Shoot first, spin later is the wrong approach for Victoria Police

This week two men were shot by members of Victoria Police. One on the street in St Kilda, the other in a Centrelink office in Windsor. The first was killed, the second seriously injured.

Police media spokespersons immediately reported to the media that the officers had no choice and that they supported the actions of their members. The following day the Chief Commissioner confirmed this support.

The same response occurred the night that 15 year old Tyler Cassidy was shot at ten times by police in park outside Northlands shopping centre. He was hit six times.

Police officers have a very difficult task. They do not go out intending to shoot citizens on the street.

When such an event occurs they need all the support they can get from senior supervising officers. They may well need to be reassured in private that it appears they had no choice.

But the judgement of this matter should be left in the hands of State Coroner to decide, not senior police officers immediately after the event, or Police Command with all the support of the police media unit.

The matter should be independently investigated, and if a death has occurred, this involves the homicide squad, the Police Integrity Unit and the State Coroner.

I have closely followed the policy with respect to police use of firearms in such street confrontations for over twenty years.

In more recent times the issue arose as a controversial one in the early 1990s. Between January and May in 1994, there were seven deaths as a result of the use of firearms by members of Victoria Police.

Over a period of 20 years from 1986, there were more than 40 deaths. How could this be explained, given that in New South Wales there had been only a fraction of this number of deaths resulting from police shootings over the same period of time?

During the late 1980s and early 1990s, whenever an operational member of the police was confronted with a citizen threatening them with any sort of weapon, be it a gun, a knife, baseball bat or whatever, it was the formal practice to extend a warning to the person to drop the weapon.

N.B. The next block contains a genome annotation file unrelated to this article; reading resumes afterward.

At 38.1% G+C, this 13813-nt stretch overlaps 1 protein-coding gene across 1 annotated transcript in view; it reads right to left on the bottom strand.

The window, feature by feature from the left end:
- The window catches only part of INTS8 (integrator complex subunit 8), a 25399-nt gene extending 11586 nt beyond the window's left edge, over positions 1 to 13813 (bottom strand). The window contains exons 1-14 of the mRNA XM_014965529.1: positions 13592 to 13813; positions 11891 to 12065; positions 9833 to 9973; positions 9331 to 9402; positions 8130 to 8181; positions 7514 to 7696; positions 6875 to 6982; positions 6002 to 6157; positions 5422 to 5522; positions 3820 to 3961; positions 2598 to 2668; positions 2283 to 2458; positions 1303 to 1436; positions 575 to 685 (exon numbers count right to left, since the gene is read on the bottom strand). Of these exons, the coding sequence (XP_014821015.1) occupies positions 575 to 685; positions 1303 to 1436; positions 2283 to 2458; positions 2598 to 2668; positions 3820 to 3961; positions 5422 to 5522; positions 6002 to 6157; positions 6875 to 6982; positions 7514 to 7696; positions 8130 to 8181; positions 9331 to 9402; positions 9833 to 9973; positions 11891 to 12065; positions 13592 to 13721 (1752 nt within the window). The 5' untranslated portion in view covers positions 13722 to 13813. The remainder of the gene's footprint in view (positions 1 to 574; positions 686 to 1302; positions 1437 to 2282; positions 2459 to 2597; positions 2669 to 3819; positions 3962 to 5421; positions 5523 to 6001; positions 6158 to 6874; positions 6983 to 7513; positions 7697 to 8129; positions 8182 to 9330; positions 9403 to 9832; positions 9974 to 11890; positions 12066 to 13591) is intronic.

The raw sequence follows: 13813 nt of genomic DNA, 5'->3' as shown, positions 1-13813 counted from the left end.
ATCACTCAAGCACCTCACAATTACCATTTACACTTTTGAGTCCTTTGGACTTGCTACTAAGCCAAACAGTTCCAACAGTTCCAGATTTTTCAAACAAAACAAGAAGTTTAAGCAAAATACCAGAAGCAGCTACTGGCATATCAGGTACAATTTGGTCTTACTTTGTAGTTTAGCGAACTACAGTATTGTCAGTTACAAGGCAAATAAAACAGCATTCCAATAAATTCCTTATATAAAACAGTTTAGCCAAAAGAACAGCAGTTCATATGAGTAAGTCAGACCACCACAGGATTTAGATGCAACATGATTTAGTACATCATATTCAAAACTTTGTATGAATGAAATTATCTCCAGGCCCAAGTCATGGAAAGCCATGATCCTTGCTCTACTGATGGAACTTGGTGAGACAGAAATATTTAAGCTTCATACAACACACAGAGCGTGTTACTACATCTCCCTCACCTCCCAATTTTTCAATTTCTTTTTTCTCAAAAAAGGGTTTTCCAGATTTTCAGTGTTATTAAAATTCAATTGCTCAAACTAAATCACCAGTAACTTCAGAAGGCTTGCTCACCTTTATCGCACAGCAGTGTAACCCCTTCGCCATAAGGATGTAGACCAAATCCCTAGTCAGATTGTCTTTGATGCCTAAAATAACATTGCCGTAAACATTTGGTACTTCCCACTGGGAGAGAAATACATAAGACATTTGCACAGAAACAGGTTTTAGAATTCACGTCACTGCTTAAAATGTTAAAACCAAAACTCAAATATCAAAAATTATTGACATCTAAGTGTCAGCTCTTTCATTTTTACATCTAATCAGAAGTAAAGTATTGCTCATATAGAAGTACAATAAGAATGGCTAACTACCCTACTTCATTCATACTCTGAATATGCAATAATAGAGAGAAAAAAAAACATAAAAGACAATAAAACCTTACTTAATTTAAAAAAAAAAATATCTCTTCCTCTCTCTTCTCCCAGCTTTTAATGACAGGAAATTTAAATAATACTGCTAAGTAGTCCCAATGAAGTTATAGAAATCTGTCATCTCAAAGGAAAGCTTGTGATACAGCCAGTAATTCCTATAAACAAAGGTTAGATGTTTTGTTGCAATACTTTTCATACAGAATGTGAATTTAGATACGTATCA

If the peson failed to drop the weapon and continued to present a potential threat to the officer, it was standard practice to shoot several times to the central body of person posing the treat, in order to remove that threat.

In effect this was a practice of shoot to kill, although the terms has always been avoided by Victoria Police. This training practice had been implemented officially by the Police Training Academy.

The general public did not have a lot of sympathy with the interests of persons committing serious crimes like armed robbery or assault.

But over the years the growing number of citizens shot dead by Victoria Police were those without a criminal record, but rather burdened with serious mental illness.

After the shooting death of a young indigenous woman, Colleen Richman at Hanover welfare services in St Kilda in September 1994, the policy of police use of firearms was changed by force command.

Project Beacon retrained all members of Victoria Police in alternative conflict resolution methods, which placed the protection of human life as the number one priority: the priority of the police officers concerned, the general public and the person attracting police attention. The number of deaths diminished dramatically over the following fifteen years.

But the pendulum slowly swung back again, and repeatedly in recent years police officers have resorted to use of firearms when they could have taken alternative courses of action.

Tyler Cassidy was shot six times, in an incident that took a total of less than two minutes. Project Beacon recommended a stand off approach, a securing of the area, calling for resources and negotiation and communication.

It appears all too obvious to the general public that there must be alternatives to the use of firearms in such cases. The rate of such deaths at particular periods in recent history make this so obvious.

That is why I believe that police media representatives and Police Command should not make public judgement of such events until the inquiries have been completed and all the facts are presented to the State Coroner. Otherwise, the thinking public will realise they are having the wool pulled over their eyes.

Support the officers involved for sure, broaden the training of such young officers to deal with the challenging circumstances they now face on the street, but keep the protection of human life as the number one priority for those whose task it is to uphold the law.




This article was originally published on The Conversation as "Shoot first, spin later is the wrong approach for Victoria Police".

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